Coming Home From France

The year is 1919 and the war widow Mildred Miller prepares her small son for Sunday services where she will light a candle under a list of the names and ranks of fallen soldiers, one of which is Lance Corporal Alfred Miller, Mildred’s deceased husband. The once-decimated male population of Mildred’s neighborhood in Manchester is beginning to replenish—albeit, with boys who have just recently come of age—and there have been a few eligible young bachelors in the congregation who have expressed an interest in the 24-year-old mother. Because it has not been two years since she was told by the War Department that she had lost her childhood sweetheart to the European conflagration, she will not yet entertain courtship.

After the service ends, Mildred will walk to the park with the other black and grey-clad war widows where she will watch young Charlie and the other fatherless boys play. She holds her five-year-old son’s hat, vest, and tie while he kicks around a football that one of the other mothers borrowed from the church. From behind, she hears a familiar voice that she was sure had spoken its last words somewhere near the Franco-Belgian border months and months ago.

“Is that one Charlie, then? Gotten big, ain’t he?”

When Mildred turns, she sees a man in the brown coarse cloth of a British infantryman. He is leaning on crutches, with his left pant leg pinned to itself. He has grown a mustache and lost at least a stone, not counting the missing limb, but she recognizes her husband, nonetheless. After the Second Battle of the Marne, Mildred had received the notification of the man’s death. He had died heroically for King and Country, it said, and just like that, she was a widow—one of dozens in her village. Over the course of a year, she let him go, and there also went her love. Seeing him now, she knew it wouldn’t return, but she was Alfred’s wife nonetheless.

“Where have you been, Alfie?”

“Mostly France for a while.”

“The war’s been over for almost a year. You didn’t write. They told us you were dead.”

“Right, about that, I knew you and your mom was thinking I was dead and I thought it was a good way for you to think. But then I also got to considering the little one not having no father, you know?”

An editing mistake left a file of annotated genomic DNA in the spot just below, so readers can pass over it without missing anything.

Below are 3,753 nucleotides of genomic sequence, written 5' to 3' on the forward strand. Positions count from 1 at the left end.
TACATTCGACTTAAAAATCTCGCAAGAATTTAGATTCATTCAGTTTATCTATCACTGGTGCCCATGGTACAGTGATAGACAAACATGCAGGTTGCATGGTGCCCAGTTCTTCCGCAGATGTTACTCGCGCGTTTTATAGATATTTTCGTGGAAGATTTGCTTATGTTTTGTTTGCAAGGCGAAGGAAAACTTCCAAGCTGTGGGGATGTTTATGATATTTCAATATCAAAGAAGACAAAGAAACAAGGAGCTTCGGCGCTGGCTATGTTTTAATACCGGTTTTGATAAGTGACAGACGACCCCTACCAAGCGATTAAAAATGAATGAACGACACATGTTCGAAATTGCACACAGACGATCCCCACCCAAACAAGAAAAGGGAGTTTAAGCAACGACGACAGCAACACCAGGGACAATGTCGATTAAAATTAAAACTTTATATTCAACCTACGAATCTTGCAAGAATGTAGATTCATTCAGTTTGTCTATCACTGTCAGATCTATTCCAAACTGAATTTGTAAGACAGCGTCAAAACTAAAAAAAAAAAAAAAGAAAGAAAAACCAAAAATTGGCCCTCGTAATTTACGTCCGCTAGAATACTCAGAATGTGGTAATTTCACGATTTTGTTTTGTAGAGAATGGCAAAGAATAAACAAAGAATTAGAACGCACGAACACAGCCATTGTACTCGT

“We’ve had no money. I’ve been in mourning, How could you forget us?!” There were tears flowing down the face of the woman who up until a few minutes ago had been the Widow Miller. 

“I didn’t mean tot,” Lance Corporal Alfie started, but then he froze. He wanted to tell Millie about the yellow gas and the green sludge. And about the headless and limbless corpses lining the walls of the pits that he lived in. How after the first month, he never thought about his family because they no longer existed. He wanted to tell this pretty woman who was apparently his wife about fishing in the sludge for ammo pouches or functioning rifles. What it was like to grab the face of a gas mask and realize that the man who died in it was still wearing it—only you couldn’t know that because his body was buried in earth that was wet with blood and piss and water. He had only one family, and it was called the 3rd Manchester Pals, and most of his brothers died in 1916 in the Battle of the Somme—long after he had buried the last memory of his wife and son and long before he had come home. He needed to tell her something, but she would never understand that he had died during four separate battles because she was looking at his face, which was thin but still full of blood and thought.“I didn’t mean to forget you and the boy,” he said again. “I mean, I remembered you, but not how you probably would have fancied. France took away my right to be a husband and a dad and left me with nothing but the flesh of a man’s body and a few medals tied to ribbons. I brung them for Charlie. Maybe someday you can use them to tell him why he doesn’t have a daddy.”

“But you’re his father and you’re alive,” Millie Miller said quietly. “He needs you.”

“Do you still love me?” Alfie asked his wife.

“No, I’m sorry I don’t, but I did.”

“Yeah, you’re right. Love the young man you remember. Better the boy think his dad is dead than a broken cripple. You find yourself a nice young man in the village who didn’t serve. Maybe a veteran’s son and you can fix this whole mess. I’ll find a way to earn some money and get it to you until you do. Then I’ll go away.”

“Go away where, Alfie?”

“Where they went, Millie. Where my brothers went.”

More 100 Years Ago

Leave a comment

Your email address will not be published.